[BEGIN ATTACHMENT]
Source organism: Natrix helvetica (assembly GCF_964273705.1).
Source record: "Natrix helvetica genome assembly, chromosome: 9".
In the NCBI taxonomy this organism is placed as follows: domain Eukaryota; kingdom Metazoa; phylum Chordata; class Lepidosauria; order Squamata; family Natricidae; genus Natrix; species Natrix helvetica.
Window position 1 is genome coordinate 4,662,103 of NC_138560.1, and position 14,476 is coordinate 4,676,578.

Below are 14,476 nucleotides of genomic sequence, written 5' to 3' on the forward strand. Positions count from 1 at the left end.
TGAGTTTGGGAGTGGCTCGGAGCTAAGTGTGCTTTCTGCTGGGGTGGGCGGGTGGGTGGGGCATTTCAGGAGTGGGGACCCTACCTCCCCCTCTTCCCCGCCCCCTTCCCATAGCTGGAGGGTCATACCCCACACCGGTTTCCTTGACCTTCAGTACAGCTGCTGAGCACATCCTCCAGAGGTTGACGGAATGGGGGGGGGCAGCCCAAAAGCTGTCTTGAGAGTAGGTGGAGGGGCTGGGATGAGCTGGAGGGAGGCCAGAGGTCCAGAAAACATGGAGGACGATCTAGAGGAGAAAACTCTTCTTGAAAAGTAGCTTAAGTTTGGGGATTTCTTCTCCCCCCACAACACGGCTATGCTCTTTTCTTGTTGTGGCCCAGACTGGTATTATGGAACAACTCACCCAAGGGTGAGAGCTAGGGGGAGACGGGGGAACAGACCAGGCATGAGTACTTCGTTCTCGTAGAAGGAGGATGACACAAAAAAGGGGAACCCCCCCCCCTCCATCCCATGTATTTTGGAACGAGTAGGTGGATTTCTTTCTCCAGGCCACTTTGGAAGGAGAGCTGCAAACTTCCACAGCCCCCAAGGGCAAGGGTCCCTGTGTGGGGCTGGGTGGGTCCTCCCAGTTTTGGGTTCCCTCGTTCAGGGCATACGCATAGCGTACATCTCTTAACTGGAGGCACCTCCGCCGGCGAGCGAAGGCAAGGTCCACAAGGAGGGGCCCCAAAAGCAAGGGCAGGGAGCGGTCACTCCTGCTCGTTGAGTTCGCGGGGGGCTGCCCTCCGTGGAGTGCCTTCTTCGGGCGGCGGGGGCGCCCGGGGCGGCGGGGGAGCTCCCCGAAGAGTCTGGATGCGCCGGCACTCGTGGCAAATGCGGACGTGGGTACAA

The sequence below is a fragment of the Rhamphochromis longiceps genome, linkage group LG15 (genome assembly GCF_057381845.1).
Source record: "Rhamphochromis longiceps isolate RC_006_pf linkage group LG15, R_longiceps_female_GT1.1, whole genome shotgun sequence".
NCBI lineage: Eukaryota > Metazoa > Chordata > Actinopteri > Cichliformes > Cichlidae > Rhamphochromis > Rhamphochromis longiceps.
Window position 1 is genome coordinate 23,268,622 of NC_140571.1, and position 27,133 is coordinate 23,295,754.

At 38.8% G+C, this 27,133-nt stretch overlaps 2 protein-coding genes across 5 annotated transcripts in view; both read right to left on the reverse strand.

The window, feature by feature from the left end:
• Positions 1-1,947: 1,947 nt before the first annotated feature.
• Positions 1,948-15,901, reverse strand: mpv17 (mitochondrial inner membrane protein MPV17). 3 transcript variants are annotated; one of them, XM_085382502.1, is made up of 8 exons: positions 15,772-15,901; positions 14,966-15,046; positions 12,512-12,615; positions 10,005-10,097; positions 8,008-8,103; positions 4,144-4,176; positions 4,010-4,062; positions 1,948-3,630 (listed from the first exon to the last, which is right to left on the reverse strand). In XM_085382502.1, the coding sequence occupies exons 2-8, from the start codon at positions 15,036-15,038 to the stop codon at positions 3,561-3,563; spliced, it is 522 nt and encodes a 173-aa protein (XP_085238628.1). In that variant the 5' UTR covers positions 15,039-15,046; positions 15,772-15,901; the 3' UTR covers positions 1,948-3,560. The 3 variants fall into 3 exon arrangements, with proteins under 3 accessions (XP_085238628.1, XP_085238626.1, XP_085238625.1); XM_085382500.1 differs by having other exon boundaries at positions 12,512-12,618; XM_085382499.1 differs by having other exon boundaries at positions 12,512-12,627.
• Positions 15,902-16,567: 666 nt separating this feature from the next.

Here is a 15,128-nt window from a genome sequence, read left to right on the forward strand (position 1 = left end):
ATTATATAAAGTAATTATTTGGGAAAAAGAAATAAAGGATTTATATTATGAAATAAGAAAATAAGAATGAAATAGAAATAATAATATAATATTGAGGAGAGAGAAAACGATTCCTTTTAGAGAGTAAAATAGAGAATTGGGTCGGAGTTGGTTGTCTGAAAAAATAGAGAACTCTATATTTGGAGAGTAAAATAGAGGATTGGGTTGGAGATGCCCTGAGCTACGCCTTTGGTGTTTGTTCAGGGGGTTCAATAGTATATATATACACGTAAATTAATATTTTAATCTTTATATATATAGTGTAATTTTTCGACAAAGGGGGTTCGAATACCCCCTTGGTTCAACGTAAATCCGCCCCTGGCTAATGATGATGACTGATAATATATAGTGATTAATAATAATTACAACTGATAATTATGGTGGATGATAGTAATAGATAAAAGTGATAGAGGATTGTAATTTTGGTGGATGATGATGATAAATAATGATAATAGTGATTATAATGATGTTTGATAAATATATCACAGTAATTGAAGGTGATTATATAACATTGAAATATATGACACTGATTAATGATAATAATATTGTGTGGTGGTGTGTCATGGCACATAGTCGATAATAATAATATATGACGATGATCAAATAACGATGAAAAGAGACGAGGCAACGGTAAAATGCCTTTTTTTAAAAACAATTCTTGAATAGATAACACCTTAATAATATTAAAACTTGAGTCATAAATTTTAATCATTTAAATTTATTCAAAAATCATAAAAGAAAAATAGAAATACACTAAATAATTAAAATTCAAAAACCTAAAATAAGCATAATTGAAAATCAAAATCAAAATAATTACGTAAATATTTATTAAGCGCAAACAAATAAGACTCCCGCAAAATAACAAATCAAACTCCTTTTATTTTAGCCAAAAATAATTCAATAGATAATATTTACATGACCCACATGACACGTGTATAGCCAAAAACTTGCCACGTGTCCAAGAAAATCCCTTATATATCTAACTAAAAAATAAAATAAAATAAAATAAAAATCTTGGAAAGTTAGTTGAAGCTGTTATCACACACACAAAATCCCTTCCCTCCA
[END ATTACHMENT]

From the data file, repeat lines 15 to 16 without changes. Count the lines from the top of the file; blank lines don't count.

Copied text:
• Positions 15,902-16,567: 666 nt separating this feature from the next.

Here is a 15,128-nt window from a genome sequence, read left to right on the forward strand (position 1 = left end):